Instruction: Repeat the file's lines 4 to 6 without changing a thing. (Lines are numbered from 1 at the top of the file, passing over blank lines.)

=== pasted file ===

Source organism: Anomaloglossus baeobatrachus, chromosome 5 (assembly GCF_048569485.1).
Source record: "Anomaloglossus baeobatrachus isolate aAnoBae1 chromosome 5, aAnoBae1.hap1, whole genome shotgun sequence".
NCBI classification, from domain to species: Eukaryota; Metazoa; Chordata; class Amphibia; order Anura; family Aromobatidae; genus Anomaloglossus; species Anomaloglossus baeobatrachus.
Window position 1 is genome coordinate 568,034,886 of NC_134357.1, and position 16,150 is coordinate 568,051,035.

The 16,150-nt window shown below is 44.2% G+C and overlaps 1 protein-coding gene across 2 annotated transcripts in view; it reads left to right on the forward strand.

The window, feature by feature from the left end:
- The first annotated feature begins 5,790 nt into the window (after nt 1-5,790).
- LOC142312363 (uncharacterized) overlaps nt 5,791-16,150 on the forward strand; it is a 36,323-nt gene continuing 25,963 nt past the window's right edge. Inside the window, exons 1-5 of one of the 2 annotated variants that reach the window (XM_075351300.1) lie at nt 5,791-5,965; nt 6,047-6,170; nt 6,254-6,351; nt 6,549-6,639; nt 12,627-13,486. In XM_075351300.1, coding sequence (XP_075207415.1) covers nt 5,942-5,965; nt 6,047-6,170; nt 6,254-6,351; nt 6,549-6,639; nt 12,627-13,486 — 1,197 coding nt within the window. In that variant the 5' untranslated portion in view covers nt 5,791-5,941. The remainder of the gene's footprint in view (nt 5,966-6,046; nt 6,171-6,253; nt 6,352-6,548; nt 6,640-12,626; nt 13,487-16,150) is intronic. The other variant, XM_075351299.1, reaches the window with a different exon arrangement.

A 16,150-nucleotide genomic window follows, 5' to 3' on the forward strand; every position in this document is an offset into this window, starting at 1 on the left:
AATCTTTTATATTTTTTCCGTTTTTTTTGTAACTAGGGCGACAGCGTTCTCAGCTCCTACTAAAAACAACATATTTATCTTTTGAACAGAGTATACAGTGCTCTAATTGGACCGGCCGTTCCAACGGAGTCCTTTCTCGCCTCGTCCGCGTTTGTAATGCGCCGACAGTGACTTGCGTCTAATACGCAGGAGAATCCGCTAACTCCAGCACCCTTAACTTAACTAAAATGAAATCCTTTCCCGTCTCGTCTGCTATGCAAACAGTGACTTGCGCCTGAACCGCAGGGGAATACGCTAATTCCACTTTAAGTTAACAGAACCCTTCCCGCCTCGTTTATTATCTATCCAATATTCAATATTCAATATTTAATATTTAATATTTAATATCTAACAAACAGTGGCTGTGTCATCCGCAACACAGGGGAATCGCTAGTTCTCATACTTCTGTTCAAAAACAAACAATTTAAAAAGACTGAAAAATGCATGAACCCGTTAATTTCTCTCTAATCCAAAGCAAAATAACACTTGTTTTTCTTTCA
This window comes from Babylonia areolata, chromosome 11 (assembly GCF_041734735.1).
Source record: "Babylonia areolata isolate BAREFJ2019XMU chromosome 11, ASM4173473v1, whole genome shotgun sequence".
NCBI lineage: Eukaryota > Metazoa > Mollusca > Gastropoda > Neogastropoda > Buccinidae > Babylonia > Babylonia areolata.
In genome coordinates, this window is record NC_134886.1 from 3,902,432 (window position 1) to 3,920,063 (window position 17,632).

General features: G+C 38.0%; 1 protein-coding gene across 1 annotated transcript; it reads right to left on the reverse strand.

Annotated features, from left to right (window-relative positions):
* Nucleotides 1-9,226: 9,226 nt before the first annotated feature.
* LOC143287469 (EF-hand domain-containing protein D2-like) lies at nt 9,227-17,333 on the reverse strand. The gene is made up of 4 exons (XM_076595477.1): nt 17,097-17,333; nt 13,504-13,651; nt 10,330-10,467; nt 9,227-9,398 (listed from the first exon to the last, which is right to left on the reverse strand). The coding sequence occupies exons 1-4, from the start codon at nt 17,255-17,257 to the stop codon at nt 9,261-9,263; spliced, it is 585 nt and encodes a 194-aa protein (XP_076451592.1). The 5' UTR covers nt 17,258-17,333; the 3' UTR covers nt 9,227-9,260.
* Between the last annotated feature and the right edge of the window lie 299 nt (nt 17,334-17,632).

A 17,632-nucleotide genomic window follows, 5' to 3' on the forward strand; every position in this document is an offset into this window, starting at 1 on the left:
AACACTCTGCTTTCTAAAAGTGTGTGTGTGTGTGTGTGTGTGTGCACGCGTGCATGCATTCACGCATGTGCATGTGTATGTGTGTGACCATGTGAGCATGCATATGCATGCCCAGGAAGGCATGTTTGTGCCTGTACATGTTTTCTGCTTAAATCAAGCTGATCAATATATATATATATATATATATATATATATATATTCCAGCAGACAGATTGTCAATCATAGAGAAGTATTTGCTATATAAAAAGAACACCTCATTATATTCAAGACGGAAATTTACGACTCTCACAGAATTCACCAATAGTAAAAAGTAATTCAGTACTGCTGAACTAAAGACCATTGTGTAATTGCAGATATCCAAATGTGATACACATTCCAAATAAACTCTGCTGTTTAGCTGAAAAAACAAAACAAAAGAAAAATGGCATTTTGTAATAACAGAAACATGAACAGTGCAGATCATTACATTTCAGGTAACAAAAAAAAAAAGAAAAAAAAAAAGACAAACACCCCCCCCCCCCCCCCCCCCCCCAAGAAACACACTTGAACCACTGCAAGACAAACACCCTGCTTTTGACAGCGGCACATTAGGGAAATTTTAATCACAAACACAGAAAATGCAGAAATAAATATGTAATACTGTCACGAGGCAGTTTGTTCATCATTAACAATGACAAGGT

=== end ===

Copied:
Window position 1 is genome coordinate 568,034,886 of NC_134357.1, and position 16,150 is coordinate 568,051,035.

The 16,150-nt window shown below is 44.2% G+C and overlaps 1 protein-coding gene across 2 annotated transcripts in view; it reads left to right on the forward strand.

The window, feature by feature from the left end: